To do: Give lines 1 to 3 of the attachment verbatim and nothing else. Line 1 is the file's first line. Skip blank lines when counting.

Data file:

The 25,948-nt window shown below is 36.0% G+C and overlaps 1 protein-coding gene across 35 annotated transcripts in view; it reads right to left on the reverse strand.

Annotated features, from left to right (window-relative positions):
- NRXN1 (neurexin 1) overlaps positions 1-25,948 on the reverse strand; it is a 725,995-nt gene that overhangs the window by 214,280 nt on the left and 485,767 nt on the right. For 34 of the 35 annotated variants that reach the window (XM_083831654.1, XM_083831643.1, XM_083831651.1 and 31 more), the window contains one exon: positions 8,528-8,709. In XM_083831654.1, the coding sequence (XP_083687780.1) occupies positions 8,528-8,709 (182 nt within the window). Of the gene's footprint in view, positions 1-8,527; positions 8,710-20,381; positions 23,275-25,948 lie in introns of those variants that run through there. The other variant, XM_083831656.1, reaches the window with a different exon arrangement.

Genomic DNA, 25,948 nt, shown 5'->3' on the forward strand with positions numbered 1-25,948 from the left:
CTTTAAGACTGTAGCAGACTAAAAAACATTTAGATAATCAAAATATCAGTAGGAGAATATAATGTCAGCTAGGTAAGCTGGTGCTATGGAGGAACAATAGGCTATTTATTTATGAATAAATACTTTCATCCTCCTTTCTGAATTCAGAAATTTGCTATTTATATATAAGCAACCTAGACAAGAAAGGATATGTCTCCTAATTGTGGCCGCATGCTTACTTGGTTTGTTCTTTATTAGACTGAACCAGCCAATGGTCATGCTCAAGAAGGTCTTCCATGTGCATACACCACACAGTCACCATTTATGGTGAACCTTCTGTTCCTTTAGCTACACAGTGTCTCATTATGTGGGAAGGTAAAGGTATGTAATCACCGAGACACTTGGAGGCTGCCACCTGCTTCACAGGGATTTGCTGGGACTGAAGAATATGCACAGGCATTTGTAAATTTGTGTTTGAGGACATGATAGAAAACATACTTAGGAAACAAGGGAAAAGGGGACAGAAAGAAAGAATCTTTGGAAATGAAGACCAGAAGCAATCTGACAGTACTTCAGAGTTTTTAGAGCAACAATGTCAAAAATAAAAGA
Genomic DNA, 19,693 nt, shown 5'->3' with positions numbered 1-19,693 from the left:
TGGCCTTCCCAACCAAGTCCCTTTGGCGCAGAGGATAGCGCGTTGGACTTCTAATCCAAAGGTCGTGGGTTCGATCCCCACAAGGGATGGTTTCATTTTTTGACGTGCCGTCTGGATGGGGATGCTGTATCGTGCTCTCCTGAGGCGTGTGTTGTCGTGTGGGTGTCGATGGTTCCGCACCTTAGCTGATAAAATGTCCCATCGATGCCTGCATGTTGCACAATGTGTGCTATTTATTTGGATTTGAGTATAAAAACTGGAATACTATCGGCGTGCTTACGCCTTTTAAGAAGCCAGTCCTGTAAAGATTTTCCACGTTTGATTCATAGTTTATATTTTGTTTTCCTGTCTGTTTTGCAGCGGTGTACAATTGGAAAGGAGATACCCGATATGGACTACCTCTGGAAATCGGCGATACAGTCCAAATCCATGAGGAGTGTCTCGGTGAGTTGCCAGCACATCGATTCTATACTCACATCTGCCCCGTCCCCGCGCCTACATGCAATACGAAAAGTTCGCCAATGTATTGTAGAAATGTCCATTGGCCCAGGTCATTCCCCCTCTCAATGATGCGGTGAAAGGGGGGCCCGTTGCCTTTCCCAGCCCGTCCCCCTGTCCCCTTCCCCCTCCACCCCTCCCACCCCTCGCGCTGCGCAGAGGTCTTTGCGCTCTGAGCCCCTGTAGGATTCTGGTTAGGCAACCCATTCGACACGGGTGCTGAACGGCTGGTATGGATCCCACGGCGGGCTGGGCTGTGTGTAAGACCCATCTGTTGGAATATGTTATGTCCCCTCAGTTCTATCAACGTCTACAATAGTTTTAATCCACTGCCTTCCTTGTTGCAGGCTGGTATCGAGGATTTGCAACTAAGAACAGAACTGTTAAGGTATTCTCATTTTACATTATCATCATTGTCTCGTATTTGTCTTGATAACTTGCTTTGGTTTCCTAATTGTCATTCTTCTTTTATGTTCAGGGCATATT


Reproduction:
The 25,948-nt window shown below is 36.0% G+C and overlaps 1 protein-coding gene across 35 annotated transcripts in view; it reads right to left on the reverse strand.

Annotated features, from left to right (window-relative positions):
- NRXN1 (neurexin 1) overlaps positions 1-25,948 on the reverse strand; it is a 725,995-nt gene that overhangs the window by 214,280 nt on the left and 485,767 nt on the right. For 34 of the 35 annotated variants that reach the window (XM_083831654.1, XM_083831643.1, XM_083831651.1 and 31 more), the window contains one exon: positions 8,528-8,709. In XM_083831654.1, the coding sequence (XP_083687780.1) occupies positions 8,528-8,709 (182 nt within the window). Of the gene's footprint in view, positions 1-8,527; positions 8,710-20,381; positions 23,275-25,948 lie in introns of those variants that run through there. The other variant, XM_083831656.1, reaches the window with a different exon arrangement.